The $0 per pupil funding increase triggered a second exemption for the 2021-22 school year, but it is also only a one-year fix and could increase a potential funding shortfall ahead of next year’s budget process.

“Typically, districts in those circumstances either raise taxes to cover losses, cut program expenditures, or use fund balance to maintain,” Wisconsin Department of Public Instruction spokesperson Chris Bucher said.

Other school district aid

Gov. Tony Evers allocated a one-time $100 million sum in the state biennium for K-12 education expenses, for districts to use as they please. Of that $100 million pot, districts can expect to see between $120 and $130 per pupil from the one time allocation.

“These funds can help reduce those costs in any way they see fit,” Bucher said.

But according to DPI, it’s safe to assume each district incurred costs of up to $500 per pupil so far, during the ongoing COVID-19 pandemic.

Wisconsin is also anticipating roughly $2.3 billion in Elementary and Secondary School Emergency Relief, or ESSER funds, which Legislative Republicans leveraged in favor of the Joint Finance Committee budget that was ultimately passed.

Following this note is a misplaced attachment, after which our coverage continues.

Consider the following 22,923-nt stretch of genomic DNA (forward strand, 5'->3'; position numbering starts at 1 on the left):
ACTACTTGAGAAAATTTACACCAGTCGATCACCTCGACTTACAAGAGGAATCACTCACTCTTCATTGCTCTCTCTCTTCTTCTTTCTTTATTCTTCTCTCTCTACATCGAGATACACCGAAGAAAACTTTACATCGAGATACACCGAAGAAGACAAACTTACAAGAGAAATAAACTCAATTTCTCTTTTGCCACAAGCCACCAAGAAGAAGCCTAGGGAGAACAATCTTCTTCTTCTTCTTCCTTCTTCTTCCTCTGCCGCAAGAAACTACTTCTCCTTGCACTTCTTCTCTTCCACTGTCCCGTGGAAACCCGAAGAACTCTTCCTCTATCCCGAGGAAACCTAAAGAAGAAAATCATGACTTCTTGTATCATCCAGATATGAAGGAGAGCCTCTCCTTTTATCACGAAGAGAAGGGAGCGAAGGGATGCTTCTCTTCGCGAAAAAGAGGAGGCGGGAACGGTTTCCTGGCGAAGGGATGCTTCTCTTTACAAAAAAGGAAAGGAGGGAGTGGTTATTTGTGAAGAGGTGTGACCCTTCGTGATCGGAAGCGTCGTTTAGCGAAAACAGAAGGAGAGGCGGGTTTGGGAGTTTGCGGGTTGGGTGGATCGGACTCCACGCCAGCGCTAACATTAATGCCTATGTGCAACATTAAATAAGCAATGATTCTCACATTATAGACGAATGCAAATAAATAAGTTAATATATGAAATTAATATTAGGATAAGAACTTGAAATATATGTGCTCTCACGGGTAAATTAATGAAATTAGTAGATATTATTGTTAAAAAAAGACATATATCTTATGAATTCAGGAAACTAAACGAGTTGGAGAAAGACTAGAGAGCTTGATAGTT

The Madison School District is set to receive $70.6 million over the course of three ESSER payment installments. The district’s first installment, ESSER I, was approximately $9.2 million and had already been exhausted by the end of the 2020-21 school year. District planning for the use of funds from ESSER II and III had been put on hold as finance officials awaited the outcome of the state budget battle.

According to federal guidelines, ESSER funds must be exhausted by September 2024, and district officials fear the one-time funds could lead to a steeper funding cliff if they were used for ongoing expenses such as salary increases or operating costs.

“There are no assurances that future state budgets will make up the difference between what we spend now using one-time funds and what will be needed to sustain those operational costs once the grants expire. Essentially, we would be sustaining a base level of costs on borrowed time,” LeMonds told the State Journal in June.


School Spotlight: Adventures in learning, inside and outside the classroom

Each Monday, the Wisconsin State Journal features a story about learning in Wisconsin. You can find all the School Spotlight stories from 2021 here. 

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The trees and the vista just beyond the school forest could be preserved under current plans for the North Side subdivision

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A field trip to a Wisconsin Dells water park was cut short when a thunderstorm rolled in, giving campers another water-themed lesson.